GUWAHATI, May 28: The Tea Board of India seems to have gone innovative and visionary. It has decided to launch a special package with an aim to encouraging small tea growers to go in for cultivation in the non-traditional areas of some northeastern States.
The package will be applicable for Meghalaya, Mizoram, Manipur, Nagaland, Tripura (non-traditional areas), Sikkim, and North Cachar Hills and Karbi Anglong districts of Assam.
Sources in the Tea Board told The Sentinel that the non-traditional tea cultivation areas of the Northeast have a high potential for growing and manufacturing tea eminently suitable to consumers’ taste. The proposed package will focus on growing orthodox, green and speciality tea over Crush, Tear, Curl (CTC) tea. Small growers are now getting good prices for orthodox, green and speciality tea which has a greater demand than CTC tea.
The proposed special package will assist small tea growers to raise tea nursery by self-help groups, new planting by farmer-producer organizations, setting up of mini-tea processing factories, and training and study tour for self-help groups.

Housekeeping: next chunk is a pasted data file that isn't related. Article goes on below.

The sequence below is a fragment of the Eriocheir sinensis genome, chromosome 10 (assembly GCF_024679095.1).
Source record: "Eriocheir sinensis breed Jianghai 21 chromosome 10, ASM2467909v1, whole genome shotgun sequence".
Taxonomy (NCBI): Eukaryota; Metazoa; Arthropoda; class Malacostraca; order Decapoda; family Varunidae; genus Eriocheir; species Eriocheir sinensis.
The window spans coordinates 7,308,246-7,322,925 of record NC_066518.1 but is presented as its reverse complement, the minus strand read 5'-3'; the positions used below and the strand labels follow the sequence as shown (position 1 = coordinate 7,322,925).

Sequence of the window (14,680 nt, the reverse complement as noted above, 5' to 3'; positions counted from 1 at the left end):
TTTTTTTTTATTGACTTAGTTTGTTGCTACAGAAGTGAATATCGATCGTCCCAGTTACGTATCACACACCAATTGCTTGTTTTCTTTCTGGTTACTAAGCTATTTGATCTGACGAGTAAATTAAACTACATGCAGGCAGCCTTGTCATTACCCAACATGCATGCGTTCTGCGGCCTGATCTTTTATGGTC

In order to raise tea nursery by self-help groups or new planting by farmers, the Tea Board has emphasized formation of 30-member groups (the minimum stipulation is 10 members) envisaged bringing about better synergy.
The Centre recently approved the modalities and guidelines of the Tea Development and Promotion Scheme to be implemented from 2017 to 2020 at a total outlay of Rs 394.85 crore. A financial assistance of Rs 7 per plant and 25 per cent of the sanctioned amount will be released upfront to enable self-help groups to commence work.
According to an official report of the Tea Board of India, efforts made during the previous plan periods have yielded positive results in creating awareness among small farmers in the non-traditional NE States on the advantages of growing tea. The report said apart from creating a perennial asset for generating regular income for farmers, tea cultivation in non-traditional areas also plays a significant role in weaning away the farmers from shifting (jhum) cultivation and preserving the environment.
Nearly 2.5 lakh small tea growers are cultivating tea in the country and contribute 46 per cent of its tea production.